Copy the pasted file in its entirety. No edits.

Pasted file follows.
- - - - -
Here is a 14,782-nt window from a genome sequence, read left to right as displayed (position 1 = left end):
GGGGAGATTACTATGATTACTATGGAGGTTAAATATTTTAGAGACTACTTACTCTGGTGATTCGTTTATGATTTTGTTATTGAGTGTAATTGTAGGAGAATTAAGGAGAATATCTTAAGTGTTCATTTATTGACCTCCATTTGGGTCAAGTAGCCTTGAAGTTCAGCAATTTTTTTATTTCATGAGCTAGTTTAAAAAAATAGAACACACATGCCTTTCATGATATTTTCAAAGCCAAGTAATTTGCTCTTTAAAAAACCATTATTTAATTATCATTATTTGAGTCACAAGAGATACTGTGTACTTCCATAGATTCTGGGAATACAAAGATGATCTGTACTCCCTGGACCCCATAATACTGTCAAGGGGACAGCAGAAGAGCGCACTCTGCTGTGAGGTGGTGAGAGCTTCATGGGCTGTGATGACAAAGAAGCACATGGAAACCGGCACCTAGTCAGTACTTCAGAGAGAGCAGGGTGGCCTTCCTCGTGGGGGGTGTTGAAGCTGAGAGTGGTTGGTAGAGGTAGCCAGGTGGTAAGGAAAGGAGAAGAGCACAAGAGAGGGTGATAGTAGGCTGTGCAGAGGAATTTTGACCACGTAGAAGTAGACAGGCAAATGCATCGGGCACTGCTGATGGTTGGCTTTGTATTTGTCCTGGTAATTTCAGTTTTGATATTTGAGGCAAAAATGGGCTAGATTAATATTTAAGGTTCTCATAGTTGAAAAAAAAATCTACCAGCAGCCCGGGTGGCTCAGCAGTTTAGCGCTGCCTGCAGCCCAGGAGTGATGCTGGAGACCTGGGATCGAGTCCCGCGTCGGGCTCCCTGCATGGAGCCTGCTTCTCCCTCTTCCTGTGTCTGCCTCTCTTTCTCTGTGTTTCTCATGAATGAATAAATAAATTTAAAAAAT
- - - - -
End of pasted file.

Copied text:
Here is a 14,782-nt window from a genome sequence, read left to right as displayed (position 1 = left end):
GGGGAGATTACTATGATTACTATGGAGGTTAAATATTTTAGAGACTACTTACTCTGGTGATTCGTTTATGATTTTGTTATTGAGTGTAATTGTAGGAGAATTAAGGAGAATATCTTAAGTGTTCATTTATTGACCTCCATTTGGGTCAAGTAGCCTTGAAGTTCAGCAATTTTTTTATTTCATGAGCTAGTTTAAAAAAATAGAACACACATGCCTTTCATGATATTTTCAAAGCCAAGTAATTTGCTCTTTAAAAAACCATTATTTAATTATCATTATTTGAGTCACAAGAGATACTGTGTACTTCCATAGATTCTGGGAATACAAAGATGATCTGTACTCCCTGGACCCCATAATACTGTCAAGGGGACAGCAGAAGAGCGCACTCTGCTGTGAGGTGGTGAGAGCTTCATGGGCTGTGATGACAAAGAAGCACATGGAAACCGGCACCTAGTCAGTACTTCAGAGAGAGCAGGGTGGCCTTCCTCGTGGGGGGTGTTGAAGCTGAGAGTGGTTGGTAGAGGTAGCCAGGTGGTAAGGAAAGGAGAAGAGCACAAGAGAGGGTGATAGTAGGCTGTGCAGAGGAATTTTGACCACGTAGAAGTAGACAGGCAAATGCATCGGGCACTGCTGATGGTTGGCTTTGTATTTGTCCTGGTAATTTCAGTTTTGATATTTGAGGCAAAAATGGGCTAGATTAATATTTAAGGTTCTCATAGTTGAAAAAAAAATCTACCAGCAGCCCGGGTGGCTCAGCAGTTTAGCGCTGCCTGCAGCCCAGGAGTGATGCTGGAGACCTGGGATCGAGTCCCGCGTCGGGCTCCCTGCATGGAGCCTGCTTCTCCCTCTTCCTGTGTCTGCCTCTCTTTCTCTGTGTTTCTCATGAATGAATAAATAAATTTAAAAAAT